What were the main digital policy regional updates in Africa? This space brings you the main updates month by month, summarised by the observatory's curators.
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Curated by Grace Mutung'u
Safaricom CEO passes away
1 Jul 2019 | Telecommunications infrastructure
Long serving Chief Executive Officer (CEO) of Safaricom, Bob Collymore, passed away on 1 July 2019. Collymore had been at the helm of East and Central Africa's biggest telco services provider since 2010. Safaricom, which also operates the mobile money service M-Pesa, recently reported a 14.7% rise in net profits for the year – to Ksh 63.4 billion.
The company’s board has since appointed former CEO Michael Joseph as interim CEO until a replacement is found. The government of Kenya, which owns a stake in the company, has previously expressed a desire for a Kenyan national to fill the vacancy. The Cabinet Secretary for the Ministry of Information and Communications Technology (ICT) has since committed not to interfere with the recruitment process.
AU calls for cyber monitoring to combat terrorism
11 Jul 2019 | Violent extremism
During a regional high-level conference on counter-terrorism and the prevention of violent extremism in Nairobi, the African Union (AU) called for more efforts to combat cyberterrorism.
The Deputy Director of African Centre for the Study and Research on Terrorism Idriss Mounir Lallali raised some concerns about the use of social media platforms to recruit followers and co-ordinate criminal activities. The AU passed the Convention on Cybercrime and Personal Data Protection (Malabo Convention) in 2014, however, only two countries have since domesticated the law.
A new digital rights bill underwent its first reading at Nigeria’s House of Representatives on 16 July 2019. The reading comes following consultations with stakeholders after President Buhari declined to assent to a similar bill earlier in the year.
The Paradigm Initiative, one of the civil society organisations that had advocated for the first bill, stated that they had held consultations to ensure that the president’s reservations were addressed in the current bill. In a letter to the Senate, President Buhari had explained that the bill covered too many technical subjects that had not been extensively addressed.
The digital rights bill seeks to promote human rights on the Internet and to protect Nigerian Internet users from infringement of their rights online. If passed, it would be the first of its kind on the African continent.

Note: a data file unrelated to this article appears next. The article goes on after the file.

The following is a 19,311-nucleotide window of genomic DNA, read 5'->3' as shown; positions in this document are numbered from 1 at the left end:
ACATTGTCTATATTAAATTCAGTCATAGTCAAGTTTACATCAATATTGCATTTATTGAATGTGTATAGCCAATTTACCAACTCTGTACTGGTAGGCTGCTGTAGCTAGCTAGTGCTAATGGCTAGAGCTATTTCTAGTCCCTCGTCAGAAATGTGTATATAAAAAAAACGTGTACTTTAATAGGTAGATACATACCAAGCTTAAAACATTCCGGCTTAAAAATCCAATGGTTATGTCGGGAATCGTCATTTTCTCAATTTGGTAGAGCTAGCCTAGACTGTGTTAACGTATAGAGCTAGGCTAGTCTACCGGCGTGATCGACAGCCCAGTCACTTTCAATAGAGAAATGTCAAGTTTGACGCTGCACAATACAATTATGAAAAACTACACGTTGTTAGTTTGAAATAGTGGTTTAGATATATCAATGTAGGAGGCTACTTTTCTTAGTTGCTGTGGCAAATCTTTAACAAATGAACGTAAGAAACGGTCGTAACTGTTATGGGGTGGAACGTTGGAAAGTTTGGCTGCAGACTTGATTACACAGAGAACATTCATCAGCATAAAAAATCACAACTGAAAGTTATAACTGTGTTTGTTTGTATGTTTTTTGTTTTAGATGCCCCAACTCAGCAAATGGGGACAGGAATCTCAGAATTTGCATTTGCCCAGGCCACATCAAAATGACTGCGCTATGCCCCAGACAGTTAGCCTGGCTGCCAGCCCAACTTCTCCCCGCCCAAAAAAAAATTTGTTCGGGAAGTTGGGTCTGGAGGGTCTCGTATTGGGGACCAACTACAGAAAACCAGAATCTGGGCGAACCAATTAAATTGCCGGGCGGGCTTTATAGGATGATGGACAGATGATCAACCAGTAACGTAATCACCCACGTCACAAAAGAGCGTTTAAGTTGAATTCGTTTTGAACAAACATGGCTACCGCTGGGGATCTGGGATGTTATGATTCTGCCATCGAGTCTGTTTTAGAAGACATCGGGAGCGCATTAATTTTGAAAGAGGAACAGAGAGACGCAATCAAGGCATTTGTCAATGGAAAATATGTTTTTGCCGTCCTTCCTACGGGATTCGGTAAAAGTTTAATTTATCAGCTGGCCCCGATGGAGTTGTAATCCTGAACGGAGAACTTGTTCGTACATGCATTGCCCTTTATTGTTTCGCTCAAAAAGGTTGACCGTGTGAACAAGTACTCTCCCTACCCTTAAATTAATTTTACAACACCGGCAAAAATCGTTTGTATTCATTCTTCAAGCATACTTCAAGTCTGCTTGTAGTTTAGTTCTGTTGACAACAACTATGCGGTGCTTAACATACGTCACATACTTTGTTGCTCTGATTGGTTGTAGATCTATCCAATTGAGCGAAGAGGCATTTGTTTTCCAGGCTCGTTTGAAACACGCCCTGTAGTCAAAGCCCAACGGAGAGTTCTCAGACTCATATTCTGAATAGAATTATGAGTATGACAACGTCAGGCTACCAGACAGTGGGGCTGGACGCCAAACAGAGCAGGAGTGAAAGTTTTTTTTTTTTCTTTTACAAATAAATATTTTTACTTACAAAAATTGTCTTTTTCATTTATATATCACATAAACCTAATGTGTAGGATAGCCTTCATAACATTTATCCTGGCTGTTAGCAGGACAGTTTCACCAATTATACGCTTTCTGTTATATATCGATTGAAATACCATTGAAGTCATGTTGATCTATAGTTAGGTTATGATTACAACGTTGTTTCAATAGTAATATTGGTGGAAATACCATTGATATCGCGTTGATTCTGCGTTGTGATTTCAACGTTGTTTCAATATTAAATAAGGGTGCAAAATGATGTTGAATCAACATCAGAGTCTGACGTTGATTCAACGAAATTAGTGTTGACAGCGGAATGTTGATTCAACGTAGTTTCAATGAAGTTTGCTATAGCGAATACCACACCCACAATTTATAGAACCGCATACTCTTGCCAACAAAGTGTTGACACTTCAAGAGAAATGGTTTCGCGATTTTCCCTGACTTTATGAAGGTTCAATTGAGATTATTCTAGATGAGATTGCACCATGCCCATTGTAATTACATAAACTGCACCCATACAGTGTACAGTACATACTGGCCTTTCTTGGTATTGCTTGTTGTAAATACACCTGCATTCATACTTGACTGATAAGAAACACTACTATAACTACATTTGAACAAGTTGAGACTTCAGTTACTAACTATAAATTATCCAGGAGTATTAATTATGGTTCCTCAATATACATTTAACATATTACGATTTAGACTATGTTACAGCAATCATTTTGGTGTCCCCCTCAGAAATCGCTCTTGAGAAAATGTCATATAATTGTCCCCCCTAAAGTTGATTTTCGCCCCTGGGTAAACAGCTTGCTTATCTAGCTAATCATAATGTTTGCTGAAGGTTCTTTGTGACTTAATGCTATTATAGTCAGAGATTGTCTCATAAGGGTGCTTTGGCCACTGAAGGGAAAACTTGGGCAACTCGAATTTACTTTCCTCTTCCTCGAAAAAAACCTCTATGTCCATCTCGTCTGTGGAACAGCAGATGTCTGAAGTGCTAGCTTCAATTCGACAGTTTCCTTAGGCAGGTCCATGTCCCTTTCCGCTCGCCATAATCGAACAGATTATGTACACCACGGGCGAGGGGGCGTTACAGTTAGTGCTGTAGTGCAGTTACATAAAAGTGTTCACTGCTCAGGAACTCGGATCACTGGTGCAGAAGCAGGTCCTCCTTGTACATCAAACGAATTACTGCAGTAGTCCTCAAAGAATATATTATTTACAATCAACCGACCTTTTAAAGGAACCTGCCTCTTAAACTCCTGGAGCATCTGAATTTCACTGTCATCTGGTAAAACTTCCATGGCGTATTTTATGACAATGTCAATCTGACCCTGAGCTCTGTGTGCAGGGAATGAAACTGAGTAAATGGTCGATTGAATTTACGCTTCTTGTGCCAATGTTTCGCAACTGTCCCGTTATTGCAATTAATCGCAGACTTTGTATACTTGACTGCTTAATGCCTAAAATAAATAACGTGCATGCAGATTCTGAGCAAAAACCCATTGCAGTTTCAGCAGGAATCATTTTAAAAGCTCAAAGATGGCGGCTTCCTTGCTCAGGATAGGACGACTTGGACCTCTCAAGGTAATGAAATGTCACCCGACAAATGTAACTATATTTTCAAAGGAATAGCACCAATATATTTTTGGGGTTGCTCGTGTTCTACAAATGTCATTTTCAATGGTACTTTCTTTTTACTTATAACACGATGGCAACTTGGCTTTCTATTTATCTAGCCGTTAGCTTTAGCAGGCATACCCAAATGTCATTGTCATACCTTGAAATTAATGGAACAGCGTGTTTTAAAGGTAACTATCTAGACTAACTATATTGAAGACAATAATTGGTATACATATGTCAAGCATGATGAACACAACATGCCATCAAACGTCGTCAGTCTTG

Cameroon has passed a law requiring mobile network operators to charge USD$ 0.35 for every app downloaded from their networks, as import duty. Cameroon joins other African countries that are taxing over-the-top (OTT) and related communication services that use telecommunications infrastructure. Uganda charges daily social media tax, while Kenya has a general Internet and telephone services tax.
The Ministry of Information and Communications in Kenya has launched an artificial intelligence and blockchain report, ‘Emerging technologies for Kenya: Exploration and analysis’. The report was developed by a task force appointed last year to study the transformative technologies which will drive the Fourth Industrial Revolution in relation to Kenya.
The report focuses on the potential application of the technologies to the current government’s plan, the ‘Big Four Agenda’, on food and nutrition security, affordable housing, enhancing manufacturing, and universal health coverage. It envisions the use of the technologies to eliminate corruption, facilitate financial inclusion, improve public service delivery with blockchain, and reduce transaction costs.
Mauritanian blogger freed after six years
30 Jul 2019 | Other human rights
Mohamed Cheikh Ould Mohamed Mkhaitir, a Mauritanian national arrested in January 2014 for a Facebook post has been released. This comes following years of campaigns by advocacy groups for his release.
Mohamed received a death sentence in 2014 after being charged with apostasy. Upon his appeal, his death sentence was commuted to two years in November 2017. However, he was not released in 2017 as he should have been, nor was he given access to his family or legal counsel, as there were many groups calling for his execution.
The Nairobi High Court has declared that section 84D of Kenya Information and Communication Act (KICA) – a legal provision that criminalised the sharing of vulgar information – is unconstitutional.
The decision comes following a petition by a blogger who was facing prosecution for tweeting about Kirinyaga Governor Anne Waiguru, calling her, among other things, a commercial sex worker.
Had the blogger been found guilty, he would have had to pay a fine of up to Ksh 200 000, serve up to two years in prison, or both.
The Kenyan High Court has in the recent past declared several criminal laws made prior to the 2010 Constitution null. These include criminal defamation, disrespecting the authority of a public officer, and misuse of a licensed communications system.